America's pro sports leagues sputtered back to life in 2020 with bubbles, comprehensive testing programs and a host of other changes that still seem unimaginable after the fact.
The state of play: The leagues succeeded because they have enormous wealth and were operating mostly in "salvage the season" mode — but now comes the hard part: Figuring out how to do it again — this time from an even worse financial position and amid a third coronavirus wave.
Jeff Goodman and Rob Dauster, both long-time college basketball insiders, have joined forces with former players and fellow media members to launch a new college hoops podcast network called The Field of 68.
Coming up: The network will launch with a trio of national podcasts this week:
The Big Ten football season kicks off tonight after months of a "will they, won't they" narrative.
The state of play: Each team will play eight regular season games, culminating in a ninth, cross-divisional matchup on Dec. 19 (i.e. the Big Ten Championship, but also No. 2 East vs. No. 2 West, etc.).
The state of play: We have now entered the Limited Fans Era, a transition that has gone somewhat unnoticed due to shifting attendance policies.
The NCAA is one step closer to allowing student athletes to earn compensation for their name, image and likeness, with a new proposal expected to be approved in January.
Details: Once approved, the bylaw would be implemented ahead of the 2021-22 school year.
In an attempt to provide as much flexibility as possible amid a time of great uncertainty, the NCAA has granted all D-I winter athletes an additional year of eligibility — something that was already granted to all fall and spring athletes.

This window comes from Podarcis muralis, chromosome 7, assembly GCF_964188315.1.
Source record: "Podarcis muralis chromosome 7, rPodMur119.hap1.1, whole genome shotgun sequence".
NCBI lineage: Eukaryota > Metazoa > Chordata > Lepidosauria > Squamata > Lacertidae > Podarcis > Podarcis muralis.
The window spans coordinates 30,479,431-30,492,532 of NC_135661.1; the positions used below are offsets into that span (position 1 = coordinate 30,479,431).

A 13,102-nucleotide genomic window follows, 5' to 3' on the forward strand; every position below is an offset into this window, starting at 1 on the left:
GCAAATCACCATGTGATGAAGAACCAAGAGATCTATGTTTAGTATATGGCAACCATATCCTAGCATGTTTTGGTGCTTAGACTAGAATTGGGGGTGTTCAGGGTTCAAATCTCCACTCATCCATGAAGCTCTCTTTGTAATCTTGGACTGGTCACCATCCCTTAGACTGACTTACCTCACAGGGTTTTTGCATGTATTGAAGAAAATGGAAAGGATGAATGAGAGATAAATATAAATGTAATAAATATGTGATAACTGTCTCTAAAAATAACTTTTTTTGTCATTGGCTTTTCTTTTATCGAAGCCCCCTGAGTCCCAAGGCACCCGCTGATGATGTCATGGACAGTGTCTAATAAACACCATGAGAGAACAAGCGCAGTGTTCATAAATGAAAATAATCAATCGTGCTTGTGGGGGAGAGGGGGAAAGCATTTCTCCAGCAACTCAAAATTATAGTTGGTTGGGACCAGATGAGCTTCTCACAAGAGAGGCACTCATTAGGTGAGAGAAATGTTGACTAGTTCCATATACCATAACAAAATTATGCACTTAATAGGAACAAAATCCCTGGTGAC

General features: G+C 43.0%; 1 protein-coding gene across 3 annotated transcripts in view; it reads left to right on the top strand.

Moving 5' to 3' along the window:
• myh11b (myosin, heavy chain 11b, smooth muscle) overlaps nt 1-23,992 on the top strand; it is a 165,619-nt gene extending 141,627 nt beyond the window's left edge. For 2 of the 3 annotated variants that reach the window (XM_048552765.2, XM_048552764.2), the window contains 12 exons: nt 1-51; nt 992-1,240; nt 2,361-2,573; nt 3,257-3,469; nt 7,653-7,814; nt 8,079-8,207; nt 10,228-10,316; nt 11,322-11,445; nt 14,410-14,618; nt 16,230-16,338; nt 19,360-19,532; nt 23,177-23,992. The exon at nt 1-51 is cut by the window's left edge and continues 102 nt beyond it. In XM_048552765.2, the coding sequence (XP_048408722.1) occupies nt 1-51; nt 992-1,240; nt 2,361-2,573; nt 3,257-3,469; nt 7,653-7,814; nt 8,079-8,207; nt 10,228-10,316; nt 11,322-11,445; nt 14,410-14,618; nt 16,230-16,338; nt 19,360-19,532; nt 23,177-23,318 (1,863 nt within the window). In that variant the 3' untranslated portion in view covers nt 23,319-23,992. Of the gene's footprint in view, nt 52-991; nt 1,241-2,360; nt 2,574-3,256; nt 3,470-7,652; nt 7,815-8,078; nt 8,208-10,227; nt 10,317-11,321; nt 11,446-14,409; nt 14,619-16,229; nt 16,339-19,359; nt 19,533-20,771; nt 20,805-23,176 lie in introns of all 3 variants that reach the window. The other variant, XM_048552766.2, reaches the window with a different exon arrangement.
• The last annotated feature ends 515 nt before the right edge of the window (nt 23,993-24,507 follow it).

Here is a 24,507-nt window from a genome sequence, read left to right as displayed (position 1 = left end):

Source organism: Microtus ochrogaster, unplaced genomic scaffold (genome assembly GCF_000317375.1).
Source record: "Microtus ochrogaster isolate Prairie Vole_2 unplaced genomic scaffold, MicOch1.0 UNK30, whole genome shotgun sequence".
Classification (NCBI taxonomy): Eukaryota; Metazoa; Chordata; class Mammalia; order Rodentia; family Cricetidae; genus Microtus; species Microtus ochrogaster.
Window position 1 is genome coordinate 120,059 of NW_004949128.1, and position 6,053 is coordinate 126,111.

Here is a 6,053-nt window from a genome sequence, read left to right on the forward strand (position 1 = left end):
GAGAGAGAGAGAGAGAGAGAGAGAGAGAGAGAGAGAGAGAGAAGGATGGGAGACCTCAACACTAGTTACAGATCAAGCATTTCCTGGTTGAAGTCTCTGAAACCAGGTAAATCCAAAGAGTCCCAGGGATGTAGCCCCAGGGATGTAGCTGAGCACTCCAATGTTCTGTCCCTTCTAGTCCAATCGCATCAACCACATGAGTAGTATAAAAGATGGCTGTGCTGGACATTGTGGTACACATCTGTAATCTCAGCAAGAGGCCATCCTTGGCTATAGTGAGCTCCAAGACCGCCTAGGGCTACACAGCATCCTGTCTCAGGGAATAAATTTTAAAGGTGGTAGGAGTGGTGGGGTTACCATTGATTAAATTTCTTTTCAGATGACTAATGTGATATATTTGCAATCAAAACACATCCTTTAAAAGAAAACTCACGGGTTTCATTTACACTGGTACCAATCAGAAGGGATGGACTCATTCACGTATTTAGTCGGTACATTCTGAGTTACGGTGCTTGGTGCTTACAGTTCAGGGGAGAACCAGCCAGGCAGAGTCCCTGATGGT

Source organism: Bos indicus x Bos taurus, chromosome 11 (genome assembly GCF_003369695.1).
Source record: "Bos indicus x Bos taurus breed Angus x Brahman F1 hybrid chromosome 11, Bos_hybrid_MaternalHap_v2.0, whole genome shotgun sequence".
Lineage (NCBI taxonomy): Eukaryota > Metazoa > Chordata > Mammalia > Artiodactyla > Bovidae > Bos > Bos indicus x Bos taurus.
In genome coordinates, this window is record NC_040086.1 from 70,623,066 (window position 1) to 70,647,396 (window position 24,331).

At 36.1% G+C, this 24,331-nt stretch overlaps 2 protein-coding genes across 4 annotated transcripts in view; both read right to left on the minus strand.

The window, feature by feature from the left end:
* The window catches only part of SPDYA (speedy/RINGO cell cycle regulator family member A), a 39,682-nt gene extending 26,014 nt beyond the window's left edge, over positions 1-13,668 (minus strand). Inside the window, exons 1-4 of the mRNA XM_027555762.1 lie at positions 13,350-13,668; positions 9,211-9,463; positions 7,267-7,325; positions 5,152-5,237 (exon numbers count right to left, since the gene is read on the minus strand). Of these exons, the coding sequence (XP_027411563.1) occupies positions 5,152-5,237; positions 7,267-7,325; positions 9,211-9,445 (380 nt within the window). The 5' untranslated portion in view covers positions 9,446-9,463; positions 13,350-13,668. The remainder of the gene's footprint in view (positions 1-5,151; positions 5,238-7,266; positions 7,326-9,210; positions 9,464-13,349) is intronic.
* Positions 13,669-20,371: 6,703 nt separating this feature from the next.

What they're saying: Grace Calhoun, who chairs the NCAA's D-I council and is the athletic director at Penn, said the council didn't want athletes choosing to redshirt because of fears that their seasons might be cut short or negatively impacted by the pandemic.
The University of Alabama's football coach Nick Saban and athletic director Greg Byrne said in statements Wednesday that they have tested positive for COVID-19.
The big picture: Both the 68-year-old Saban and 48-year-old Byrne said that they immediately left work to isolate at home after receiving their positive tests and that neither are experiencing symptoms.
Over 200 college sports programs have been cut since the pandemic began wreaking havoc on athletic budgets, altering the lives of thousands of student athletes and coaches.
The state of play: The cuts mostly comprise non-revenue sports like tennis, golf, cross country and swimming.
College football hasn't been the prettiest product thus far, with sloppy play and shocking upsets dominating the first month of the season.
The state of play: Safety guidelines impacted summer training, and even when teams were allowed to hold practice, they often lacked full participation with players out due to COVID-19, leading to myriad unsightly trends.
The Pac-12, which includes universities in Arizona, California, Colorado, Oregon, Utah and Washington state, will play football starting Nov. 6, reversing its earlier decision to postpone the season because of the coronavirus pandemic.
Why it matters: The conference's about-face follows a similar move by the Big Ten last week and comes as President Trump has publicly pressured sports to resume despite the ongoing pandemic. The Pac-12 will play a seven-game conference football season, according to ESPN.